Thursday, January 24, 2013

Appreciation Week: Brussels Sprouts

I first ate a brussels sprout that I enjoyed in 1983. It was during my time in Washington, D.C., not long after I had begun to eat vegetables in general. I went to a friend's house for dinner and she made them with butter and garlic, I think. In retrospect, the fact that I tried them at all was a mark of my new-found maturity, and I was surprised that I liked them. It helped reinforce my path toward becoming a mostly adventurous eater.

I don't always like brussels sprouts as they are prepared, though. Some people seem to think that all they have to do is steam them whole and toss them on a plate. Wrong, very wrong. Roasting is much better.

But then there are the chefs at Brasa Rotisserie, who prepare them in what is probably the best way possible: Cut up into smallish pieces and pan seared with lime juice until they are caramelized, then topped with pickled ginger and sunflower seeds.

This photo in no way does them justice:

The best parts are the blackened bits. Don't rely on my description and definitely not on this photo. You have to go and taste them yourself.


Michael Leddy said...

I've loved Brussels sprouts from childhood. I think this dish will be in our family's future -- wow, and thanks.

Daughter Number Three said...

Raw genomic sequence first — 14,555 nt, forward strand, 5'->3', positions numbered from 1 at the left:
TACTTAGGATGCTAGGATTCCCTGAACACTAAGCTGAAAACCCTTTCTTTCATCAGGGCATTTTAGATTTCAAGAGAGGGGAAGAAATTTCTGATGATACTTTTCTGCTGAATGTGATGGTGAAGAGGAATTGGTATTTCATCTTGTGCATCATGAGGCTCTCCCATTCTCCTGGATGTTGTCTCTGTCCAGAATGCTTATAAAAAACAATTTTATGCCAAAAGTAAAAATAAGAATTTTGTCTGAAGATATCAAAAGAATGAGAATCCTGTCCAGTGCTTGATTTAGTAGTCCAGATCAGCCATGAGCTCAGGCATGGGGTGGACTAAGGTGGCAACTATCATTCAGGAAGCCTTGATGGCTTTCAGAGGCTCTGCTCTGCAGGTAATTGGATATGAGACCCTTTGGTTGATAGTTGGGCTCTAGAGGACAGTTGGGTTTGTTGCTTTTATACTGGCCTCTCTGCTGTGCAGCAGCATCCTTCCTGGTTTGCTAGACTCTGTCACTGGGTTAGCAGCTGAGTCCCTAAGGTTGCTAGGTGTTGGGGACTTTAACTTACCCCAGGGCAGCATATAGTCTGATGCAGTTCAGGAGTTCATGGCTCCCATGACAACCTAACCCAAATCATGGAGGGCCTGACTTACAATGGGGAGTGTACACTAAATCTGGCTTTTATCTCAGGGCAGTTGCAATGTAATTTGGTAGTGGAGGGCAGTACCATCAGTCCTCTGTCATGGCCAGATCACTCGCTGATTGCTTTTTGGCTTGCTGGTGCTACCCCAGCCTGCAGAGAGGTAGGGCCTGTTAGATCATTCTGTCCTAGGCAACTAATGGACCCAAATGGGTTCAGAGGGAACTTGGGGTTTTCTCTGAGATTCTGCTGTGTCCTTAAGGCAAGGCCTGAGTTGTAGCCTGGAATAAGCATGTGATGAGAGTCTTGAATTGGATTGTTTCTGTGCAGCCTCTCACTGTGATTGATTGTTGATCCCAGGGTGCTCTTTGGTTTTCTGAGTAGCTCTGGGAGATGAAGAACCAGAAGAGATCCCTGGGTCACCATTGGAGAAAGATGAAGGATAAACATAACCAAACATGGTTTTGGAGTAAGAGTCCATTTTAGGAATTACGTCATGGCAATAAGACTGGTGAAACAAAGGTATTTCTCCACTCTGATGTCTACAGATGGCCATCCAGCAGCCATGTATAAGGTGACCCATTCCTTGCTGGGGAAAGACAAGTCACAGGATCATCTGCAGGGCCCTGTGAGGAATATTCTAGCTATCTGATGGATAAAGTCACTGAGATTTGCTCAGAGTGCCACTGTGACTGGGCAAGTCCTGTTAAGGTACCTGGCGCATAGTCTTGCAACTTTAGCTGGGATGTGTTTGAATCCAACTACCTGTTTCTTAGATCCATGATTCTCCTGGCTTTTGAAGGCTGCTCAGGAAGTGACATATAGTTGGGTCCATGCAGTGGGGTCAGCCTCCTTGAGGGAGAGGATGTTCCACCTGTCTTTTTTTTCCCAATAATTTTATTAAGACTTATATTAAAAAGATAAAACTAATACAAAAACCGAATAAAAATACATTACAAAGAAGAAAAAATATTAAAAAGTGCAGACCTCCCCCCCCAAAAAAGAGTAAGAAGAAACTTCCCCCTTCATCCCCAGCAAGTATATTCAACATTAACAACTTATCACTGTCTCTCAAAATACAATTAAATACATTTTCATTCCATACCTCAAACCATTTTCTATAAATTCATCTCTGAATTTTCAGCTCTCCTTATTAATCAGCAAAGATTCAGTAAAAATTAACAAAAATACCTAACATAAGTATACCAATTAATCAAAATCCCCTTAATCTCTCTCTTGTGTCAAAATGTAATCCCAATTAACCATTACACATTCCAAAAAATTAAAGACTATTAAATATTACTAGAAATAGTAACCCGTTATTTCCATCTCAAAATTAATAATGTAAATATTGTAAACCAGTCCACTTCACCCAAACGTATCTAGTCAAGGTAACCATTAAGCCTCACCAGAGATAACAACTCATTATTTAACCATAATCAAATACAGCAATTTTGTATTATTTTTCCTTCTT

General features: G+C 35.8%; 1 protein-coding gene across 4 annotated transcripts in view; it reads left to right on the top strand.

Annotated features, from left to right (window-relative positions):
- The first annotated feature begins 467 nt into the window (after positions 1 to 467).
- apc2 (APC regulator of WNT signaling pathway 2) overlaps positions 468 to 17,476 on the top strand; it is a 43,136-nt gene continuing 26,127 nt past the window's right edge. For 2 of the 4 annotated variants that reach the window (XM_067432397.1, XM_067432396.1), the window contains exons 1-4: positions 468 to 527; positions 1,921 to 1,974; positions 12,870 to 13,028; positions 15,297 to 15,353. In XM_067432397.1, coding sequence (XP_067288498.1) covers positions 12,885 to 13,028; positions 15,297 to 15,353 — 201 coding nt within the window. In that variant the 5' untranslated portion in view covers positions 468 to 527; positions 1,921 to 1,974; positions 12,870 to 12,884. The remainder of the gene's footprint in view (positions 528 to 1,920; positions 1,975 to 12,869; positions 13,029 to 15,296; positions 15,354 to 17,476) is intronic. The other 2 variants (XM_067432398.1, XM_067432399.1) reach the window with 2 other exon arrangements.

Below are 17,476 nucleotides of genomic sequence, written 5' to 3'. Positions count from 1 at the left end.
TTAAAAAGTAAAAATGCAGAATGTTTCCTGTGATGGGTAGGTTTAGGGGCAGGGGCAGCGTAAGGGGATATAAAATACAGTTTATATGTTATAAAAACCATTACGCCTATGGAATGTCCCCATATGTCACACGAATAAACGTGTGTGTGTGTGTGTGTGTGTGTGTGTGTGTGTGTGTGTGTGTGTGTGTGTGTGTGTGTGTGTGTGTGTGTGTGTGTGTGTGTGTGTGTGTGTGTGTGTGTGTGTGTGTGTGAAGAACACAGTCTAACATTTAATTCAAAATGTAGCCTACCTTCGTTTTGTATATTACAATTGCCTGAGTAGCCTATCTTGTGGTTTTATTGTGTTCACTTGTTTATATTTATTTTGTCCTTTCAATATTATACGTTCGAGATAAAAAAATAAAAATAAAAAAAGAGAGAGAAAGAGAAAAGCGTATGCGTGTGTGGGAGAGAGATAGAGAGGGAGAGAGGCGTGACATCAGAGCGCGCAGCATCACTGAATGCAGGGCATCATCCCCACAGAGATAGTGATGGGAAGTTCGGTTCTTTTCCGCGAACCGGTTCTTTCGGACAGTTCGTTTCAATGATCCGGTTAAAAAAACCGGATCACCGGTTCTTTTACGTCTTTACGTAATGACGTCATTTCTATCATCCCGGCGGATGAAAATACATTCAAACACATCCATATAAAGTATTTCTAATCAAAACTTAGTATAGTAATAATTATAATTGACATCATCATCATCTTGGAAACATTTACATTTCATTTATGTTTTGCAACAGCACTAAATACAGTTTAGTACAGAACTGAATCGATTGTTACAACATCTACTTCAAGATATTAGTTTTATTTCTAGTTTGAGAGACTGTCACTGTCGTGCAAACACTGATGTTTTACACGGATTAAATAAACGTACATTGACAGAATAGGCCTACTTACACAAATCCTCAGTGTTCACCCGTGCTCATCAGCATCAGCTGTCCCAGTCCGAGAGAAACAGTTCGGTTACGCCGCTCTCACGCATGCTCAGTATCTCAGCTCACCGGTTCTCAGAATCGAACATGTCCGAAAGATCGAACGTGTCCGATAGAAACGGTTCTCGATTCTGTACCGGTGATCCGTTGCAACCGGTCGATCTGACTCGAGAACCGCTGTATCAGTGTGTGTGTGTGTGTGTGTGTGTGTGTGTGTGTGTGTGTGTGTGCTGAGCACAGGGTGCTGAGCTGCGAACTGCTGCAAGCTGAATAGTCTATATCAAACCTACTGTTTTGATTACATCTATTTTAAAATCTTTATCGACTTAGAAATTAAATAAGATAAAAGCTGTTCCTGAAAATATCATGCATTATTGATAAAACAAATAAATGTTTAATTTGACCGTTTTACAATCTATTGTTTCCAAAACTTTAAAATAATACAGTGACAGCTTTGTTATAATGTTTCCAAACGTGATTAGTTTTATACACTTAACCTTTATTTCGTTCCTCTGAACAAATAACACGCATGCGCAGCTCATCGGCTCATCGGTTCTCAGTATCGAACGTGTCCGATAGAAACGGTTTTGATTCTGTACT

Michael, your comment got me to wondering if I should have capitalized the B in brussels. Google to the rescue and this is the result:

In general, style manuals for all types of publications prescribe a streamlined "down" style for capitalization of words derived from proper names but used with a specialized meaning. This means that regardless of the style manual you consult, The Associated Press Stylebook (for newspaper style) or The Chicago Manual of Style for book and magazine style), you are likely to decide to lowercase the "B" in brussels sprouts on analogy with the initial "F" in french fries. The Chicago Manual, however, notes permissively that "Authors and editors must decide for themselves, but whatever choice is made should be followed consistently throughout a work."

This, of course, is license to do whatever your fancy directs. It is the Grammar Hotline's opinion that lowercasing brussels sprouts is one tiny step toward popularizing them. Furthermore, it is my considered opinion that Brussels sprouts are so vile that they do not deserve to be popular. In a quixotic attempt to keep them off my dinner plate, I am going to recommend consistent uppercasing of the "B" in Brussels sprouts.

You can do what you want, of course (as long as you do it consistently), but if you choose the "down" (lowercase) style, don't come crying to me when your local burger jockey tries to close your order with a cheery "Do you want brussels sprouts with that?"